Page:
Minnesota at St. Louis: 10,582
Edmonton at Calgary: 19,289
Phoenix at Los Angeles: 8,432
Los Angeles at Phoenix: unlisted

Apparently the Los Angeles at Phoenix (split squad game) didn’t list an attendance figure. I found that curious so I went and checked the box scores at Yahoo and ESPN and both listed attendance at 4,643.

So that poses the question, is the NHL embarrassed by the attendance, or relative lack there of, for the Phoenix Coyotes game so much that they would deliberately hide publishing that number on their website? Curious.

Book Abomination

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Sep 152009
 

Most Leaf fans, and probably many hockey and sports fans, have heard about the recent book release of “Leaf AbomiNation” written by Dave Feschuk and Michael Grange. Let me start off by saying that I have not read the book, and I probably won’t read the book, but if you want a good book review go and read one here by mf37. My beef with the book is its insistence that the Leafs have sucked for a long time and two significant reasons for that suckage (if I may use that non-word) are the fans undying loyalty to the club and the ownerships (specifically the Ontario Teachers Pension Plan) undying love of profits and not wins on the ice.

One of the authors’ central arguments about the Leafs is that fans have supported crap for far too long and that support is partially responsible for perpetuating a four-decade string of mediocrity.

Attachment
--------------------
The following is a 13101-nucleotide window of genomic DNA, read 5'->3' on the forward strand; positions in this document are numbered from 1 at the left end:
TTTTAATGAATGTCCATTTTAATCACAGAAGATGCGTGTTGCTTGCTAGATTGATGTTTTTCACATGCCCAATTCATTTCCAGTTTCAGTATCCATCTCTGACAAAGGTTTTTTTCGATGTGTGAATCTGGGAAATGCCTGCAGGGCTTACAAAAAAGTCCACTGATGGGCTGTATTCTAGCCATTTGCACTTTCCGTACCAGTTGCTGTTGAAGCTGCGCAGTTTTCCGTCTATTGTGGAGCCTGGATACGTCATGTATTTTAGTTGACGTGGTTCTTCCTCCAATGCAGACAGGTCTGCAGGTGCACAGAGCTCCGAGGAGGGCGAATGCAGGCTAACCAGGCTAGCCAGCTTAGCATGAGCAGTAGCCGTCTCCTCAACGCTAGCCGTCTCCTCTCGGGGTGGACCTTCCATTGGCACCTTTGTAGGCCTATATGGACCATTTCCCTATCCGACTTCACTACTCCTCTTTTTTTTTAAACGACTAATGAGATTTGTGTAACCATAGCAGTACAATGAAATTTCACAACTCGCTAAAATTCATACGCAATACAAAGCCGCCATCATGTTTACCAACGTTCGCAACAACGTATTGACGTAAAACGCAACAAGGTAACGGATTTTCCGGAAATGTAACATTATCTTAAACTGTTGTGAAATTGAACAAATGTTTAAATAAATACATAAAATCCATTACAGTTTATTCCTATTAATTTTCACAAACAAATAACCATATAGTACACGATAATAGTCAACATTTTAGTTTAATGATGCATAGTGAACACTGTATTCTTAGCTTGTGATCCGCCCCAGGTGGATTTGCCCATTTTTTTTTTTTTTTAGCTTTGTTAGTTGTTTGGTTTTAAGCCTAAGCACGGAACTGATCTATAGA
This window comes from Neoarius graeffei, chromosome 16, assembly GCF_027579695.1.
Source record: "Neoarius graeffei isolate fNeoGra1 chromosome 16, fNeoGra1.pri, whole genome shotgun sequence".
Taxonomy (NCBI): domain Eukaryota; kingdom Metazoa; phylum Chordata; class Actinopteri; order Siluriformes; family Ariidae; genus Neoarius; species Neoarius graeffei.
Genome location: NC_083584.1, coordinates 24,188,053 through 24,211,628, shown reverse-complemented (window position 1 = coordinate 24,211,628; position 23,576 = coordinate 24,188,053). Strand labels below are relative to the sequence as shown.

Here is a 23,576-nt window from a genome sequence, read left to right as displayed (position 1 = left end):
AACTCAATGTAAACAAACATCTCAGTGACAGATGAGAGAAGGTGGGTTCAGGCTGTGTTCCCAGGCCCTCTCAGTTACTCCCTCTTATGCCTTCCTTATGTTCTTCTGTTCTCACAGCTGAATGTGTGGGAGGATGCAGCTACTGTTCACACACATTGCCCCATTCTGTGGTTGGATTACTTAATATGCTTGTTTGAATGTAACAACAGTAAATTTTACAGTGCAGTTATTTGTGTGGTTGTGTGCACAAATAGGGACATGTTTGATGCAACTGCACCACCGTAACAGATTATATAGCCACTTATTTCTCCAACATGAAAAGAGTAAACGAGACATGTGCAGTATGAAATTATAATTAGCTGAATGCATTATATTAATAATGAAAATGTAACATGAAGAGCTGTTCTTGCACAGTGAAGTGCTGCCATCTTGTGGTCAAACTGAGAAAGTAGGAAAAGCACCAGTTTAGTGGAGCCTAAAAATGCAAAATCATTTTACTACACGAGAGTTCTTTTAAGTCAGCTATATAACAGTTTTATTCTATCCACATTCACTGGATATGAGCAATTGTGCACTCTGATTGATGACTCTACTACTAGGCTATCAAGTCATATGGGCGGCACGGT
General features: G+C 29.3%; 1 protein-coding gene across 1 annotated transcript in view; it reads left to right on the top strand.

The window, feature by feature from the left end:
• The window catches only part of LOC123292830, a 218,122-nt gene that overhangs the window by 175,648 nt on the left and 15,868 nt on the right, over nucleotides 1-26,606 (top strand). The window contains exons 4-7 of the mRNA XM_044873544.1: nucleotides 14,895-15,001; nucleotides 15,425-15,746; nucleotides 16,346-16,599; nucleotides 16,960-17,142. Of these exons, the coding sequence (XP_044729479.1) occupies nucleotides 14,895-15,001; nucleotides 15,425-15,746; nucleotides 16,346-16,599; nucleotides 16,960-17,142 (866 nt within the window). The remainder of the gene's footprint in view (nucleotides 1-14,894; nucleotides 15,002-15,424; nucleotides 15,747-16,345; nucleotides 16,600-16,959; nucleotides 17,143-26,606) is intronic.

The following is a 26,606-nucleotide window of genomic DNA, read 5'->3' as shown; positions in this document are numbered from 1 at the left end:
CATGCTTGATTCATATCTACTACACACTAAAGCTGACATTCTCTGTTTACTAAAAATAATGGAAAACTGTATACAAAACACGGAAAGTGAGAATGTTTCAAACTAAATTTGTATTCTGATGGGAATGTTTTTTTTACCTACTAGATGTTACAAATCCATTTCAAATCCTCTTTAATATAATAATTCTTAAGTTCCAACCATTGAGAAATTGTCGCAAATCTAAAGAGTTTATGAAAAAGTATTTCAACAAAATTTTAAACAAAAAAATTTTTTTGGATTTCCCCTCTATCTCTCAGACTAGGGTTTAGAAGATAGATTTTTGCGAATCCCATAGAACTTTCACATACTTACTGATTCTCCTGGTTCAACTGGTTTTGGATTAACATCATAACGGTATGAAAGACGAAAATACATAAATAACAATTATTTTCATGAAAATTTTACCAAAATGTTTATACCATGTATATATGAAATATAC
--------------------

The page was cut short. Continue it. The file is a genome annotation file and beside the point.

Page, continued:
This kind of thinking isn’t restricted to just Feschuk and Grange, this kind of senseless thinking permeates through much of the Toronto hockey media and thus to some extent into the fan base but the reality is it is baseless thinking. Let me first address the point that ownership, specifically the Teachers Pension Plan, is only interested in a profit. Although the Teachers Pension Plan is the majority owner, they are not the controlling owner (Larry Tannenbaum is) and they only have 3 of the 7 members of the board of directors. In short they don’t have any control over day to day operations of the franchise and they don’t even have majority control over the long term direction of the franchise. Most importantly though, I haven’t yet seen one study anywhere that suggests that not winning is more profitable than winning. Logic seems to tell me that if the Leafs were as successful as the Detroit Red Wings the Leafs would be even more profitable and my, albeit limited, business sense suggest to me that generating playoff revenue should generate more profits. So that whole argument is 100% pure hogwash.